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Sharath Jois On the Systematic Nature of Aṣṭāṅga Yoga

There's good reason this yoga method is divided into series and postures that must be learned in a particular order. Understanding this order is imperative to cultivating an authentic practice.

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Yoga Master Paramaguru

Yoga has to be done systematically in the sense that we have to go stage-by-stage. In Aṣṭāṅga yoga, there are different series to practice. Each series and pose prepares us for the next step. But most people have still not understood what we are doing in the poses or in yoga. Most have no understanding what affect the poses will have on the body or the mind. Most people continue to speak of yoga in platitudes.

The Primary Series in Aṣṭāṅga yoga is called Yoga Chikitsa, which means yoga therapy. It is designed to bring stability within us. Yet, students now want to put handstands in between the vinyasas. We need to be challenged, they say. Non-Aṣṭāṅga teachers take postures from the Aṣṭāṅga series, not knowing from where they came or for what is their purpose. In a led class, they will show a student, who is not prepared, postures that require many years of practice to gain strength. Many students and teachers still do not understand the breath and how it affects the body before, during, or after their āsana practice. This does not create stability. In fact, this creates a very unstable understanding of yoga.

Many students and teachers have no sense of what yoga is really about or how it can affect the body. They come to āsana to stretch and bend their body in a way that’s not holistic. It is just exercise and talk. Āsana affects our bodies both internally and externally, which impacts our mind and how we live our life. To do Aṣṭāṅga yoga correctly is to do āsana with a focus on the body as well as the mind. It is a completely holistic approach that affects everything in your life. It is a lifestyle. We have to understand this when approaching yoga.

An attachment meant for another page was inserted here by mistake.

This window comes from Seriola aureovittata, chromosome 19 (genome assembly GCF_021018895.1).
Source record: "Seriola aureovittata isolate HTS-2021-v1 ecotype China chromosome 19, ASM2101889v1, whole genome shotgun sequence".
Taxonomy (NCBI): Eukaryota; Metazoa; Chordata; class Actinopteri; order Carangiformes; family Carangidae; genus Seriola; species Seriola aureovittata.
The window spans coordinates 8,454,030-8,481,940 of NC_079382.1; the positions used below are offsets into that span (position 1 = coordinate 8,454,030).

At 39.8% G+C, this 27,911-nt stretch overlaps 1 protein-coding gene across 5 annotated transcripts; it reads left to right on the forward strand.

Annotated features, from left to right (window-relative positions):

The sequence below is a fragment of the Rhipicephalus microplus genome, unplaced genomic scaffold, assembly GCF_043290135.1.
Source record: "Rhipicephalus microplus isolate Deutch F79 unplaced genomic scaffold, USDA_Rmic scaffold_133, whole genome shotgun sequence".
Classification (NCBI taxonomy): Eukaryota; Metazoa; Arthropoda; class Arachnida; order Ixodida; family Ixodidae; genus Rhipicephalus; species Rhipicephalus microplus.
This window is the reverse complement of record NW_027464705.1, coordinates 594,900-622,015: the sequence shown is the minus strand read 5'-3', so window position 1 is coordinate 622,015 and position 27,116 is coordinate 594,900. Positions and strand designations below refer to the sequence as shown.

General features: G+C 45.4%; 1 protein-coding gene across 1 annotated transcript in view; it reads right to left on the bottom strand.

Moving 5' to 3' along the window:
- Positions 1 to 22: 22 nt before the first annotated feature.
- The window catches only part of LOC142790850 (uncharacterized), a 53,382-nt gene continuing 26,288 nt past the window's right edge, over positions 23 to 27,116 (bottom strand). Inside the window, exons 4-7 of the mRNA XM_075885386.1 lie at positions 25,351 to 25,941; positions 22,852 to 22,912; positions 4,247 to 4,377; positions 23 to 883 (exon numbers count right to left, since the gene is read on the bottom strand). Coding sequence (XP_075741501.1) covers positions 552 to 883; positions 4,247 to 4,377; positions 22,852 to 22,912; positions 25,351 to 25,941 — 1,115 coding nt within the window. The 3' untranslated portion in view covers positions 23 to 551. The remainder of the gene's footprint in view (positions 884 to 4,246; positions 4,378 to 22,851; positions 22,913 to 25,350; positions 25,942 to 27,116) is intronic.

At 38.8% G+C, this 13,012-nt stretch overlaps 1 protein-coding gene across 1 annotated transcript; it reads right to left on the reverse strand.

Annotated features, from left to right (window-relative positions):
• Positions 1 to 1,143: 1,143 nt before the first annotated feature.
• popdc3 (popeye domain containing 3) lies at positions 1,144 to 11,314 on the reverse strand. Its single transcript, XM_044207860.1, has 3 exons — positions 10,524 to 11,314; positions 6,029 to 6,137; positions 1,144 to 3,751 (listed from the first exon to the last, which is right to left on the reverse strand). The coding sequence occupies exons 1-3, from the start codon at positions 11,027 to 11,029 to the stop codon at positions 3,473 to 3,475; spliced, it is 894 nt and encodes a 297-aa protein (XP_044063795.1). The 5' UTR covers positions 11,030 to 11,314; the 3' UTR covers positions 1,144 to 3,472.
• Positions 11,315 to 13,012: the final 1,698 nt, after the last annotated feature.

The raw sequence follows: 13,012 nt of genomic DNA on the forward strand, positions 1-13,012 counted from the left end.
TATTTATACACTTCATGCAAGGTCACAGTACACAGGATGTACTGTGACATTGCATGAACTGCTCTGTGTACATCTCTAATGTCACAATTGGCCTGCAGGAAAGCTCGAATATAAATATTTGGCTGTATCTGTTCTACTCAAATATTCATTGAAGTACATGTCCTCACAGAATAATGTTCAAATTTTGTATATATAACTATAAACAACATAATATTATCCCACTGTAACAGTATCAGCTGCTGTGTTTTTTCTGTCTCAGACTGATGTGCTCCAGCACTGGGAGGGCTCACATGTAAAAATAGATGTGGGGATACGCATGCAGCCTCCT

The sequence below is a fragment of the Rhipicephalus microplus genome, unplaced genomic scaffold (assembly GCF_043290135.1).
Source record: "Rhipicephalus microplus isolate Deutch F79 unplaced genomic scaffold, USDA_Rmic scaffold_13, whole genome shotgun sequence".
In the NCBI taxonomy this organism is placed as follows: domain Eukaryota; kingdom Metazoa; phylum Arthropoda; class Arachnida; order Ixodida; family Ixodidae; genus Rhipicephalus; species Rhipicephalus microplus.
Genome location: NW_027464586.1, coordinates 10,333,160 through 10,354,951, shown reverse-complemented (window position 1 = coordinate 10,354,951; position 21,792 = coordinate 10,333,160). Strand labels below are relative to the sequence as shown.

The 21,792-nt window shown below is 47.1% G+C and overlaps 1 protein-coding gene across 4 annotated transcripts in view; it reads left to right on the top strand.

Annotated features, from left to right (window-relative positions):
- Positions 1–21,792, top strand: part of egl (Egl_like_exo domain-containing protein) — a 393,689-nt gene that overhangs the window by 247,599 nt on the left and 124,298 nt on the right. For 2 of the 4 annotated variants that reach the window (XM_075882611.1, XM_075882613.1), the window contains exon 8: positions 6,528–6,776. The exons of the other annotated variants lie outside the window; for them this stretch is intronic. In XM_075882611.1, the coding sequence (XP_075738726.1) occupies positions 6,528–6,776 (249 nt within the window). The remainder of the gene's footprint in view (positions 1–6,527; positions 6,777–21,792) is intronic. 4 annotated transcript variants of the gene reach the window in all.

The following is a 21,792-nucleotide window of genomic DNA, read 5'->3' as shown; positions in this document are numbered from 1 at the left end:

Related: The Therapeutic Nature of the Aṣṭāṅga Yoga Primary Series

Many people are inspired to do or teach yoga. They have the energy. But even when you have the energy, you have to know how to utilize it in a proper way. That’s difficult for many to understand. When we see āsana, it’s not simply a set of postures. We are doing a posture to understand certain greater things, like the healthy functioning of internal organs, our central nervous systems, or unconscious states. When a student begins yoga, he or she probably doesn’t know handstand or back-bending. Even if they are strong and can do handstand, or they are flexible and can bend back and touch the floor, it’s not advised that they do so.

You might take your first yoga class to get in shape, but regardless of your initial intention, everyone yearns for honesty at some point. If a student begins yoga with a humbleness that he or she sustains, then he or she will learn far more about themselves to use for a greater good for the rest of their life.

For instance, the adult yoga student already knows how to walk and run, so why does he want to prove he can run through yoga? Like a small child, in yoga, we grow stage-by-stage and level-by-level. Students feel that the surya namaskaras, A’s and B’s, are very difficult at first, but over a period time, they strengthen both physically and mentally. Only then do they progress to higher āsanas through the guidance of a guru or teacher.

To practice yoga is to bring strength to your entire life. If you practice correctly, you will automatically transform. You’ll be able to judge what is right and what is wrong. How you absorb and use it is very important. Not only how, but also from who you learn is very important. Otherwise, it’s just talk.



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